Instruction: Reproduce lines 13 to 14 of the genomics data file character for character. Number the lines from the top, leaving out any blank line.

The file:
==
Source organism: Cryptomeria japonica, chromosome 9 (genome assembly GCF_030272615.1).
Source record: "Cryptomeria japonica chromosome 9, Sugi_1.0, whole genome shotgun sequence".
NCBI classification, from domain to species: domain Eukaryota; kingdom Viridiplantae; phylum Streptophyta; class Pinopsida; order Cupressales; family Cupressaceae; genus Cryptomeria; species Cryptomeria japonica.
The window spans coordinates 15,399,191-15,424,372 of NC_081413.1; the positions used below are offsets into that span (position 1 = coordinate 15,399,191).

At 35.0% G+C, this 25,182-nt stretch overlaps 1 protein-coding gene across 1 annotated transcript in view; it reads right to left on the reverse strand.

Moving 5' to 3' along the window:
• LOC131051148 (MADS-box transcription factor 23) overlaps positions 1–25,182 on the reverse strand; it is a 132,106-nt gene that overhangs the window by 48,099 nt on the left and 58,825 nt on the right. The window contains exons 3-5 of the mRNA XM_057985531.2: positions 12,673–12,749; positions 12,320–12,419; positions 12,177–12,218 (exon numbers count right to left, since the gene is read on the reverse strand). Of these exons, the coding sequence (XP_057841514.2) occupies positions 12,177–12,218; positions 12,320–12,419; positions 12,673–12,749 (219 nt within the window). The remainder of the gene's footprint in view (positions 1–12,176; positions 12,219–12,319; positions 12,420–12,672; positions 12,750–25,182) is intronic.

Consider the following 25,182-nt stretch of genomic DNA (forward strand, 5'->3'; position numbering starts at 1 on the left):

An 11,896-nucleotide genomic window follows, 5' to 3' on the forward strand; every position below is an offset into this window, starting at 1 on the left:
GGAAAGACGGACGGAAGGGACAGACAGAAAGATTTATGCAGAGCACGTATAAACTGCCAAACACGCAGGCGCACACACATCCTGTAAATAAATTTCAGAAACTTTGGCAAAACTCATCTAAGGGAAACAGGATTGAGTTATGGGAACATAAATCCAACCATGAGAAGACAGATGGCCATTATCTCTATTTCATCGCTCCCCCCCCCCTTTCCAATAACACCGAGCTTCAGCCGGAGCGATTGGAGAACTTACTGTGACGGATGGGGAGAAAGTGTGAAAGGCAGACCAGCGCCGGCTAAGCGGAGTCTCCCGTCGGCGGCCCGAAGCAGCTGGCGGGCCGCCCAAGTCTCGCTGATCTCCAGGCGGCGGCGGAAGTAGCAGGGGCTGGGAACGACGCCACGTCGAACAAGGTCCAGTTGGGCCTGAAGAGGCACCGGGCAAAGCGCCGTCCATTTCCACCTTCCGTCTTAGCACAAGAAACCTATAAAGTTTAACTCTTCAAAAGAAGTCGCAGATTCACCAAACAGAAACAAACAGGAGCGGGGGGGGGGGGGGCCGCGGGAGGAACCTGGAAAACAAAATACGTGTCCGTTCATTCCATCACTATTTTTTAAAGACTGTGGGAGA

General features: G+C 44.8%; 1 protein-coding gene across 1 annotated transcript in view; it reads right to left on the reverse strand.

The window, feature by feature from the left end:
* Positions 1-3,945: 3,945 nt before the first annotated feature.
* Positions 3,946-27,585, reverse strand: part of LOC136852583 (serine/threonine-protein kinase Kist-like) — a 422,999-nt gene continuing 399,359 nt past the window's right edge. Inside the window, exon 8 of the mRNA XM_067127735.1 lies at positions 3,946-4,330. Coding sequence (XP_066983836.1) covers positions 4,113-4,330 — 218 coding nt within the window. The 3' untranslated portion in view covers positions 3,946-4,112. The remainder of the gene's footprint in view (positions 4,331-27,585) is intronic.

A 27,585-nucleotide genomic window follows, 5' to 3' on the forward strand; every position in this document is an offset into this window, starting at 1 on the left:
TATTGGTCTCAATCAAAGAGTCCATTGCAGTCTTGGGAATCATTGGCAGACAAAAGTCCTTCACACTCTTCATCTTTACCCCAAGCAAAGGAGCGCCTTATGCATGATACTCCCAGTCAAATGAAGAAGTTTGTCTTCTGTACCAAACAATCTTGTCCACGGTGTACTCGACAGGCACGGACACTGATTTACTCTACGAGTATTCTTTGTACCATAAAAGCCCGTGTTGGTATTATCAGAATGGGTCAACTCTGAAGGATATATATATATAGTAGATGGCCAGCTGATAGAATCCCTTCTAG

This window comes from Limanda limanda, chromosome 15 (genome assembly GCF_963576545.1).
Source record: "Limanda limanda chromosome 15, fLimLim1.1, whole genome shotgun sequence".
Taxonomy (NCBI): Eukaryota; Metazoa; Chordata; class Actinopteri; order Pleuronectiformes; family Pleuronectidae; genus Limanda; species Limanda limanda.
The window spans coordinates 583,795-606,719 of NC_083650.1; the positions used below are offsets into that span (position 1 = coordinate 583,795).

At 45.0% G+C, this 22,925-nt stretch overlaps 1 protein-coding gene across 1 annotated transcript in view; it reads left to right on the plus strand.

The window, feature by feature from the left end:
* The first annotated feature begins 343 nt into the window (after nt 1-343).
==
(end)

* Positions 1-3,945: 3,945 nt before the first annotated feature.
* Positions 3,946-27,585, reverse strand: part of LOC136852583 (serine/threonine-protein kinase Kist-like) — a 422,999-nt gene continuing 399,359 nt past the window's right edge. Inside the window, exon 8 of the mRNA XM_067127735.1 lies at positions 3,946-4,330. Coding sequence (XP_066983836.1) covers positions 4,113-4,330 — 218 coding nt within the window. The 3' untranslated portion in view covers positions 3,946-4,112. The remainder of the gene's footprint in view (positions 4,331-27,585) is intronic.